Below,Tudor answers three pertinent questions concerning the future of the National Insurance Scheme (NIS):
    Q:How can you improve upon what the National Insurance Office is currently doing, as it relates to the National Insurance Scheme (NIS)?
    A: The National Insurance Scheme (NIS) has made significant strides in managing the social security needs of Barbadians since its inception on June 5, 1967.
    Keeping in step with the times, it has introduced several initiatives to benefit claimants, such as sickness, injury, maternity, unemployment benefits, etcetera.
    We can boast of one of the best social security systems not just in the Caribbean but in the world. However, the NIS was dealt a severe blow by the COVID-19 pandemic, like other entities.The lockdown of the country to reduce the spread of the virus and get it under control resulted in many persons turning to the NIS for assistance in their time of need. At this juncture, I am pleased to report that we have held steadfast to our slogan, and the NIS has been ‘More than a contribution’ to thousands; it has been their lifeline.
    To keep up with the burgeoning demand, the NIS had to pivot. In 2020, in response to the pandemic, the Government introduced the Business Interruption Benefit for insured selfemployed persons.The benefit paid $1 500 per month for April and May.Additionally, the Severance Payments Act was amended temporarily due to the public health emergency caused by COVID-19 in March 2020.The Severance Payments (Amendment) Act 2020 provided new terms and conditions for claiming severance due to layoffs from March 1 to July 31, 2020.
    The NIS received more than 52 282 unemployment claims during the pandemic, resulting in the Unemployment Benefit Account exhausting the budgeted funding. Last August, Parliament approved a resolution to recapitalise our Unemployment Benefit Account to the tune of $50 million. In total, nearly 40 per cent of persons contributing to the NIS have claimed unemployment benefits since the pandemic.
    The NIS has proven its worth during this trying period and has highlighted the importance of all persons working in this country contributing to the Scheme, including those who are self-employed.
    Our social security system is inclusive for all employees and the self-employed. Earnings can be declared from as little as $21 per week to 1,126 per week. Employers are reminded of their statutory obligation to pay contributions on behalf of their employees and the self-employed are admonished to contribute to secure their future.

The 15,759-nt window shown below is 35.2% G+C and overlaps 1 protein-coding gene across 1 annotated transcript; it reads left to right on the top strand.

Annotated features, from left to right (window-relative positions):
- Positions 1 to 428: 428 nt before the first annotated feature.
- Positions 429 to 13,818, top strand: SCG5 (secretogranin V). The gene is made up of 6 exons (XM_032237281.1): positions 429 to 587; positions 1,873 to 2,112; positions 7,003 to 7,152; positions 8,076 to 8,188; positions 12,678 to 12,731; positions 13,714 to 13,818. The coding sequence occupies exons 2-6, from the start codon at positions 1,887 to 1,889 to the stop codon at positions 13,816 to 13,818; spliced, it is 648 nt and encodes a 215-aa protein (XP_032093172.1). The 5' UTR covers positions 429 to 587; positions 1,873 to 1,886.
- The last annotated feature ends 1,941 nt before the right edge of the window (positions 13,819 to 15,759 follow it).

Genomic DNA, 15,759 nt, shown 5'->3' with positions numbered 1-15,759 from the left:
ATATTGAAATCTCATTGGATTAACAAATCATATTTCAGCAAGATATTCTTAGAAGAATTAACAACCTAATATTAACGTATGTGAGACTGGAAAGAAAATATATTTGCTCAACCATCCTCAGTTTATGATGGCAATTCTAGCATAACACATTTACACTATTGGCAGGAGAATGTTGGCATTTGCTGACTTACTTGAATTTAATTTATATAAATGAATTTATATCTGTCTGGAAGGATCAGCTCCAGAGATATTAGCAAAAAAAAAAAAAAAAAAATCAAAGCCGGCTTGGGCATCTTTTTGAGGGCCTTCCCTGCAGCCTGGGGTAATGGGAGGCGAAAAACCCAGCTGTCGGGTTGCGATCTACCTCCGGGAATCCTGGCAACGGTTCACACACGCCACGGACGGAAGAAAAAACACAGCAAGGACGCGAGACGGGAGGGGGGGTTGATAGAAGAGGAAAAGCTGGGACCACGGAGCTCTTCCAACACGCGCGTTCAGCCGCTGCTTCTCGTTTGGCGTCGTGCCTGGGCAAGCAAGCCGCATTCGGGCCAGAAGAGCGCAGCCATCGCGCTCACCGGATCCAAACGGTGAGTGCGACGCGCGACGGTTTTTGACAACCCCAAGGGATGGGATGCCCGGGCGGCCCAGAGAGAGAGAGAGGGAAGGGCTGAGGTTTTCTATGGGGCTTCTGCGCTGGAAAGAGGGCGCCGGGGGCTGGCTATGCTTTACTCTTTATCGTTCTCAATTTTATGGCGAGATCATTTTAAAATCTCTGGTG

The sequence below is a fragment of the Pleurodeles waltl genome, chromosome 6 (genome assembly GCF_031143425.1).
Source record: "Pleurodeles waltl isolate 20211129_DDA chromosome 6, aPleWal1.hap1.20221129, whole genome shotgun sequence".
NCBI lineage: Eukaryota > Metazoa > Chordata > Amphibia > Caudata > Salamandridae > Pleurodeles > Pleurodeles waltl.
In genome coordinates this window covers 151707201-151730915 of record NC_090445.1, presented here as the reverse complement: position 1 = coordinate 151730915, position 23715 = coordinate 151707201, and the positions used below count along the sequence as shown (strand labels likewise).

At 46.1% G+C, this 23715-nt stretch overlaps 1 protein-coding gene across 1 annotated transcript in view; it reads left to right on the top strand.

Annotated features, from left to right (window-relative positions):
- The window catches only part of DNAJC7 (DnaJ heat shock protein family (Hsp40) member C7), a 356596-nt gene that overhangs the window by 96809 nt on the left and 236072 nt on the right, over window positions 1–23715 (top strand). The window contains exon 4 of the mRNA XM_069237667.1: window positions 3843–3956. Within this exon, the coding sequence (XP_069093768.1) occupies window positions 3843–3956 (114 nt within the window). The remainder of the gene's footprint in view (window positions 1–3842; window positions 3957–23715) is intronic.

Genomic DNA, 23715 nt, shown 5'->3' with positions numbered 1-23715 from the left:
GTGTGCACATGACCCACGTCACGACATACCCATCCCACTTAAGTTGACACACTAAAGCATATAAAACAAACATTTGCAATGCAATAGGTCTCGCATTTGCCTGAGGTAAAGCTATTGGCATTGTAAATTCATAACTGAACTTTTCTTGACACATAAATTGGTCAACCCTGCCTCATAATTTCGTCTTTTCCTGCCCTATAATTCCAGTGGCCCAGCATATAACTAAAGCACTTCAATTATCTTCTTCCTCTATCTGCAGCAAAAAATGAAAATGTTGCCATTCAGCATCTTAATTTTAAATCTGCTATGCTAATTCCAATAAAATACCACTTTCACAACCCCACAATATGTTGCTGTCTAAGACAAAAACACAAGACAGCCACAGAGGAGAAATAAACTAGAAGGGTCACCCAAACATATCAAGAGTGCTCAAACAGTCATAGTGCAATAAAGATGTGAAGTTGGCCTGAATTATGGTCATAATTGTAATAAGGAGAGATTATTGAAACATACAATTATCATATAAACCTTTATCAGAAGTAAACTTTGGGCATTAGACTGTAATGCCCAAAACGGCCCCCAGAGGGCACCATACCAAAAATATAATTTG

We acknowledge that COVID-19 caused a slowdown in business activity in Barbados, but things are picking up as the COVID-19 restrictions are relaxed.Where employers or self-employed persons have outstanding payments, we are willing to work with them to settle those arrears. In fact, up to June 30, 2022, there is a moratorium on the interest of any outstanding contributions owed to the NIS once a settlement of the principal contributions is made within two years, that is, by March 31, 2024. Several businesses have contacted us regarding this offer, and there is still time for others to reach out to us.
    Q:
    Many Barbadians appear to be concerned about the future of the NIS and its ability to pay pensions down the road, let’s say five to ten years at least from now. Can you in any way
    allay those fears?
    A: It is no secret that our population has sluggish growth, and the resulting demographic trends have the potential to negatively impact pensions if remedial measures are not taken. During the Budget earlier this year, Prime Minister Mia Amor Mottley noted that it is projected that our workforce will be smaller in the next 12 years than it is today, and that our classrooms are already smaller.Those realities are certainly concerning, but we are determined to devise a strategic plan of action to counter this trend.
    Efforts are being made to remedy the situation proactively.
    The Government, therefore, is putting systems in place to ensure that the NIS can continue to be a lifeline to its members.
    As has been announced, the plan includes:
    • Making the NIS a statutory corporation and increasing its independence from the Government in how it operates.
    Work has started on this, and it is anticipated that it will be completed by the end of this year.
    • Recapitalising the NIS.
    • Diversifying the NIS investments at home and abroad.
    • Ensuring that where private projects are desirous of public support, they give the NIS the choice to invest.
    Investments are one of the key means by which the NIS remains solvent, and we are keen to invest in solid projects that will redound to the benefit of the NIS and the Barbadian economy and society.